Thanks to Sir Clive, I built my first Spectrum 48K compatible computer in 1991, while I was student. It was named Cobra and was very popular along students.
On this machine I learned to code in Basic and enjoyed a plethora of games.
My first and second electronic calculator - Sinclair Cambridge, Sinclair Scientific. Pocket radio kit - Sinclair Micromatic. Black Watch kit. Then later, as Science of Cambridge my first microprocessor MK14.
Just the other day I was listening to the sound of games ( on you tube ), sat there watching a cassette going around listening to beeebooooeeee for ages. Someone showed some kids a spectrum, and they thought it looked modern all these years later. If the C5 hadn't been a flop ( purely because of other road users) he would have plowed the profits into electric cars, how the world would be different today.
Anyone for a game of thrust ll?
Wow some astonishing links and pictures and other info in these posts.
I too was sad to hear of his passing, other than the C5 disaster, much of his stuff was quite good for the price.
I was already an Assembler Programmer in 1980, on 8-bit processors, Intel 8080/85, then a strange beastie called the RCA 1802, then the fabulous MOS TEC / Rockwell 6502.
Until I started on the 6502, I thought the 8080/85 was the best, until someone told me that registers aren't everything, addressing-modes are king. He was right. I could do far more, in less code, on the 6502 than on the 8080/85.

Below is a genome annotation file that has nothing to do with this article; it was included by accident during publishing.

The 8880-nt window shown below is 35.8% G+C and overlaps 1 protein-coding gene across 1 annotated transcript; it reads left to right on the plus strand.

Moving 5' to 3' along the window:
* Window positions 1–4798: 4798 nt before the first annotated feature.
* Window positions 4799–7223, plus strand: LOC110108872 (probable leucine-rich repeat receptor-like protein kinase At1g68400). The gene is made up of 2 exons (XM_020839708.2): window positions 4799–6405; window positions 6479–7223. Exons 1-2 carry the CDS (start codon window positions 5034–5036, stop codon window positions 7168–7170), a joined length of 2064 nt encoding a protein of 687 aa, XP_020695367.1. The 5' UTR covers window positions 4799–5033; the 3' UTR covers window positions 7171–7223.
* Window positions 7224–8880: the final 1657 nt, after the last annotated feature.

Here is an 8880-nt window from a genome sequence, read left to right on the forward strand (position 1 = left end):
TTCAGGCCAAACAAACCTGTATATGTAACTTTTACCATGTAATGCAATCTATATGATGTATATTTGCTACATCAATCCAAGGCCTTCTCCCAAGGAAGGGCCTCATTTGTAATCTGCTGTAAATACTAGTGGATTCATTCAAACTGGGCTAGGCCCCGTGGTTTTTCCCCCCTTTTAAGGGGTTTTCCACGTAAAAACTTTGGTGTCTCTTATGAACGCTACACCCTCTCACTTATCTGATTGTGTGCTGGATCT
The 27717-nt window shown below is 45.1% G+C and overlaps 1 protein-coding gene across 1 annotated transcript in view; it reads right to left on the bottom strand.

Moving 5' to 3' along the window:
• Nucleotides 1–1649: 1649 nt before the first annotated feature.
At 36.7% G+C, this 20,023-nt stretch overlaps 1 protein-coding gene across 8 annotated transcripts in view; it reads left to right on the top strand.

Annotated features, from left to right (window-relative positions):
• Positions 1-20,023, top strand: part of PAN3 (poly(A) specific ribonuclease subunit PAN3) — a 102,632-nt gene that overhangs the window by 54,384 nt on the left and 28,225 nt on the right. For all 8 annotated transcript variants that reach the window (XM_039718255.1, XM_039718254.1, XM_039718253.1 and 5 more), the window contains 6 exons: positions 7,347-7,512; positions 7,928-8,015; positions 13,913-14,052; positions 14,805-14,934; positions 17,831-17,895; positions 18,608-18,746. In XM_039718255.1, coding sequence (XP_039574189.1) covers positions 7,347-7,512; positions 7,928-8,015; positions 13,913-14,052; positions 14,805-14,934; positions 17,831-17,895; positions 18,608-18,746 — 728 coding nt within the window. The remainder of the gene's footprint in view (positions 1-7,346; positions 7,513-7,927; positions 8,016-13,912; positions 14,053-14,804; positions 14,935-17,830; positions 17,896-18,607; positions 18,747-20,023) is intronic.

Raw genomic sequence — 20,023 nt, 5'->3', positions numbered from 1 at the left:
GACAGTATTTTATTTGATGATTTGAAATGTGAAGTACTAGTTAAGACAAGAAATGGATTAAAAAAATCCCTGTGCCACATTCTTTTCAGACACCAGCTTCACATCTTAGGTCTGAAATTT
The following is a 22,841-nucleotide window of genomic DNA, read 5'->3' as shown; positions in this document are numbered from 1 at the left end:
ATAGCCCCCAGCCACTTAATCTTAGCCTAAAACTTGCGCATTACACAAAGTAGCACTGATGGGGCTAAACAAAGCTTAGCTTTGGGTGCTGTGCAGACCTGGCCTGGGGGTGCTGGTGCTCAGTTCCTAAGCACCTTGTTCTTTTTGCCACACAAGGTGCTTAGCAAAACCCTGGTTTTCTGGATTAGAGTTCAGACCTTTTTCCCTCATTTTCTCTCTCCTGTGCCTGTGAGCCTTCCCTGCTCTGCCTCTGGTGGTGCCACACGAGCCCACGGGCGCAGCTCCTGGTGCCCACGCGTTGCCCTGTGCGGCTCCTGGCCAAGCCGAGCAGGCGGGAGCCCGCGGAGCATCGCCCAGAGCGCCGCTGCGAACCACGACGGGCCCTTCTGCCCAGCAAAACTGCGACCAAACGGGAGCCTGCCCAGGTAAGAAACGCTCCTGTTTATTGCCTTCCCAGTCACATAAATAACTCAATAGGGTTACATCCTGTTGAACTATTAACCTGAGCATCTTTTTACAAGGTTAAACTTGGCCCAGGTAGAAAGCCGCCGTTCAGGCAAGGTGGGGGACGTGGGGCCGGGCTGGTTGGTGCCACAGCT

I had an Acorn Atom at home in 1984, that used the 6502 and was amazing. I never went further at home because I ended up on other projects in companies using the Apple IIe (6502) and the IBM PC (8085).
So (fortunately) I totally skipped the BBC micro (6502) and (lamentably) the ZX Spectrum (Zilog / Mostek Z80 CPU). From what I knew at the time, the Z80 CPU was an improvement on the (relatively rubbish) Intel 8085 with addressing modes comparable with the 6502.
If you never saw it, watch "Micro Men" Micro Men - Wikipedia about the rivalry between Sir Clive Sinclair (played by Alexander Armstrong), who developed the ZX Spectrum, and Chris Curry (played by Martin Freeman), the man behind the BBC Micro. It's on youtube.
But 16 bit came along and it all accelerated with C programming etc, so quickly, so that Assembler Programming became a thing of the past
Anyway, I did actually purchase a Sinclair Product in 1977 - the Sinclair Cambridge Programmable calculator, which was brilliant, and it still works. My picture of my very calculator, on the fabulous book of programmes you could put into it.
The Spectrum was an odd beast.
The video memory was split into 3 2k lumps and one attribute memory.
Even the 2k lumps you had to add 256 to get to next line.
In Teletext there are 40 characters per row but Spectrum only had 32 characters.
So I had to bitmap in the 40 characters using bit manipulation.
Had to bodge the colour attributes best I could.
All worked well in the end.